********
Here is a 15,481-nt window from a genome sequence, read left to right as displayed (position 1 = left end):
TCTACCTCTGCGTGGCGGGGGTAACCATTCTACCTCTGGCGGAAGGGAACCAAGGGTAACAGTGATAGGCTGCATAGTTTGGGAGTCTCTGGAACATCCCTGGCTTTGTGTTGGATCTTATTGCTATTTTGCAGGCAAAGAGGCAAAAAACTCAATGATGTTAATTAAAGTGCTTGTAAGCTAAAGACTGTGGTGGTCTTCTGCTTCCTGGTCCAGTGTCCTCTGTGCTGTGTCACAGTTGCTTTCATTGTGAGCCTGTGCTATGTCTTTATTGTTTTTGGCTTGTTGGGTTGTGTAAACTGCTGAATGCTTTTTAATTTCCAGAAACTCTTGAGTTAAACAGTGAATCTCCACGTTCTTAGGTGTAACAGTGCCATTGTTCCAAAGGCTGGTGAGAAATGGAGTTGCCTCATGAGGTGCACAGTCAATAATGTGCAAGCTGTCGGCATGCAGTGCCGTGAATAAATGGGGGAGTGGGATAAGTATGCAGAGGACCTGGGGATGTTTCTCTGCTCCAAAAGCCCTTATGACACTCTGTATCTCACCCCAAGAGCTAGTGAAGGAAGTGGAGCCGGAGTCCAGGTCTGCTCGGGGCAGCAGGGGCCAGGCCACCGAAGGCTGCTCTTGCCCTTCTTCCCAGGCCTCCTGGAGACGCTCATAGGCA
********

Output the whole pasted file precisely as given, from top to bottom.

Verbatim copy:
Here is a 15,481-nt window from a genome sequence, read left to right as displayed (position 1 = left end):
TCTACCTCTGCGTGGCGGGGGTAACCATTCTACCTCTGGCGGAAGGGAACCAAGGGTAACAGTGATAGGCTGCATAGTTTGGGAGTCTCTGGAACATCCCTGGCTTTGTGTTGGATCTTATTGCTATTTTGCAGGCAAAGAGGCAAAAAACTCAATGATGTTAATTAAAGTGCTTGTAAGCTAAAGACTGTGGTGGTCTTCTGCTTCCTGGTCCAGTGTCCTCTGTGCTGTGTCACAGTTGCTTTCATTGTGAGCCTGTGCTATGTCTTTATTGTTTTTGGCTTGTTGGGTTGTGTAAACTGCTGAATGCTTTTTAATTTCCAGAAACTCTTGAGTTAAACAGTGAATCTCCACGTTCTTAGGTGTAACAGTGCCATTGTTCCAAAGGCTGGTGAGAAATGGAGTTGCCTCATGAGGTGCACAGTCAATAATGTGCAAGCTGTCGGCATGCAGTGCCGTGAATAAATGGGGGAGTGGGATAAGTATGCAGAGGACCTGGGGATGTTTCTCTGCTCCAAAAGCCCTTATGACACTCTGTATCTCACCCCAAGAGCTAGTGAAGGAAGTGGAGCCGGAGTCCAGGTCTGCTCGGGGCAGCAGGGGCCAGGCCACCGAAGGCTGCTCTTGCCCTTCTTCCCAGGCCTCCTGGAGACGCTCATAGGCA